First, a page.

Localised Low-tech Learning in the Furniture Industry
AbstractIt is by now an established fact, that the so-called high technology industries have experienced growth rates way above average through most years. High technology industries share of the world manufacturers export has risen from 12 per cent in 1970 to 25 per cent in 1995. More than one-third of Japan's manufacturing export and more than 40 per cent of America's manufacturing export are products from high technology industries, and this development has increasingly led to an international obsession with high technology industries. In a number of countries R&D indicators have by now become the object of intense discussions. Great efforts are devoted to improve a bad relative standing. The aim of this paper is to questioned whether a national specialisation towards high technology industries is the only way by which the mature, developed countries can hope to sustain and augment their economic position. I claim that in contrast to much of the assumptions in contemporary politics and in the majority of the contemporary academic literature on the subject the countries without a specialisation in high technology industries are not left in the backwaters of economic development. Quite the contrary seems to be the case as many advanced, high-cost countries experience an above average economic performance even when specialising in the bottom end of the low-tech industries. The argument is illustrated with empirical material from the wooden furniture industry in general - and the rather successful Danish wooden furniture industry in particular. The possible reasons behind this apparent paradox are discussed.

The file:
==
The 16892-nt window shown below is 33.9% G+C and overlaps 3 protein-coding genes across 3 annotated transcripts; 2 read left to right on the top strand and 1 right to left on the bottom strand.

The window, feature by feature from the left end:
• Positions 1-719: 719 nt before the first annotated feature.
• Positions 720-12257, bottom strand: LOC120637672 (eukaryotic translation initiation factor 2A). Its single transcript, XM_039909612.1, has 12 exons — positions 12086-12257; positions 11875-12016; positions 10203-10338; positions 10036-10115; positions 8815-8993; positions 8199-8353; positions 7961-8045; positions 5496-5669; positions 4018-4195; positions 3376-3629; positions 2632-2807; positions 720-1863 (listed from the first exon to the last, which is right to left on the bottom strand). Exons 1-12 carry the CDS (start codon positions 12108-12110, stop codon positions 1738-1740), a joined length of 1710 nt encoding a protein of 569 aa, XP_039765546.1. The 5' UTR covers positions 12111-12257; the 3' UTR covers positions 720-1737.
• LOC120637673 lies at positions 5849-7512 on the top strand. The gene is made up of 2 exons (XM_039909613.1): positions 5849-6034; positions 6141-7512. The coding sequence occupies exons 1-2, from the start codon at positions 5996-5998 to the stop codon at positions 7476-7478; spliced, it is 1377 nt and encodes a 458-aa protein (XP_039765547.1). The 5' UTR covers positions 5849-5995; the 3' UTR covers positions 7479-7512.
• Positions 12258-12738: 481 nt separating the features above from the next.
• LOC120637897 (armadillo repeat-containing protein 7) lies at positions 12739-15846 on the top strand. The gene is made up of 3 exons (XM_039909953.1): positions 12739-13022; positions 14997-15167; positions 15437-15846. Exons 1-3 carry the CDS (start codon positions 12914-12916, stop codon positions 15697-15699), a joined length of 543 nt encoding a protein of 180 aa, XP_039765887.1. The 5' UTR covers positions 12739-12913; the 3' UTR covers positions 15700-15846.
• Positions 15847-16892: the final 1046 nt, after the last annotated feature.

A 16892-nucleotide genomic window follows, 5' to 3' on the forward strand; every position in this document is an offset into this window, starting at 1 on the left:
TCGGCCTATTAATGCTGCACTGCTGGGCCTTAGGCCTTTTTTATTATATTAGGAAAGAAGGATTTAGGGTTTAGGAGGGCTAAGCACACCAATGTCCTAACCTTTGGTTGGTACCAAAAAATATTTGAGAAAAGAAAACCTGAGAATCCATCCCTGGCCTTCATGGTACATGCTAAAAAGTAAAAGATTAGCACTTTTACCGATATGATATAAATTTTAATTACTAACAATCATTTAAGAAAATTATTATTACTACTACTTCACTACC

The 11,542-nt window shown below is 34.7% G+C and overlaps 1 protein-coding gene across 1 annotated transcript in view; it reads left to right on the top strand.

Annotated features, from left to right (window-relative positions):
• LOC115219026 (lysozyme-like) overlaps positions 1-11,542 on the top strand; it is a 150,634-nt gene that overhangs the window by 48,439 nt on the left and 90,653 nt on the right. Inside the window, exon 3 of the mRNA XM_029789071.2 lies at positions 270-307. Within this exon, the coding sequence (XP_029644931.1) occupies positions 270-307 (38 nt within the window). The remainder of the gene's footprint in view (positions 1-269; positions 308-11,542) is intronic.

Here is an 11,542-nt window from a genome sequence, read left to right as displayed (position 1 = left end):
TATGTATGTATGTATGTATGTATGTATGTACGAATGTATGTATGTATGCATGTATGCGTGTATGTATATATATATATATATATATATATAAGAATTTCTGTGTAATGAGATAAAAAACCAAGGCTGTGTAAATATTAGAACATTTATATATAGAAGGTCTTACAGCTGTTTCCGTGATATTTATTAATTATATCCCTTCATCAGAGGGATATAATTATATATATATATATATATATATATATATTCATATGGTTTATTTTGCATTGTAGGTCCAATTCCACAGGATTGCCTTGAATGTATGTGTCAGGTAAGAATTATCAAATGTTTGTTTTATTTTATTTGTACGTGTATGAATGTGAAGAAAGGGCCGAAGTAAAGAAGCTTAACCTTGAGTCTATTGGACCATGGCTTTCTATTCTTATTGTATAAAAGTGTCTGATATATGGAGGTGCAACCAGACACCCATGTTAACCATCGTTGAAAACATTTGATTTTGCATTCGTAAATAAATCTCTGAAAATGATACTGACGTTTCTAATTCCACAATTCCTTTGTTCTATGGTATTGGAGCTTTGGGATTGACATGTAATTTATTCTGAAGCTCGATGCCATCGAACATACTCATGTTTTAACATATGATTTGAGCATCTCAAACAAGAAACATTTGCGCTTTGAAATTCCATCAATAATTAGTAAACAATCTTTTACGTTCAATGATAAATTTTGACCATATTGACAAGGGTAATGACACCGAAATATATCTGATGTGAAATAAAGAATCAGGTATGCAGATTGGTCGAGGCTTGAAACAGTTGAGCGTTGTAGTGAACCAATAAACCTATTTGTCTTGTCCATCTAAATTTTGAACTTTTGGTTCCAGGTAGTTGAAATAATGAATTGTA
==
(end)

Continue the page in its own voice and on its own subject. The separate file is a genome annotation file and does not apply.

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Bibliographic InfoPaper provided by DRUID, Copenhagen Business School, Department of Industrial Economics and Strategy/Aalborg University, Department of Business Studies in its series DRUID Working Papers with number 96-11.
Date of creation: 1996
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Web page: http://www.druid.dk/
International competitiveness; industrial clusters; wooden furniture industry; level of technology;
Find related papers by JEL classification:
- L1 - Industrial Organization - - Market Structure, Firm Strategy, and Market Performance
- L68 - Industrial Organization - - Industry Studies: Manufacturing - - - Appliances; Furniture; Other Consumer Durables
- O18 - Economic Development, Technological Change, and Growth - - Economic Development - - - Urban, Rural, Regional, and Transportation Analysis; Housing; Infrastructure
- O31 - Economic Development, Technological Change, and Growth - - Technological Change; Research and Development; Intellectual Property Rights - - - Innovation and Invention: Processes and Incentives
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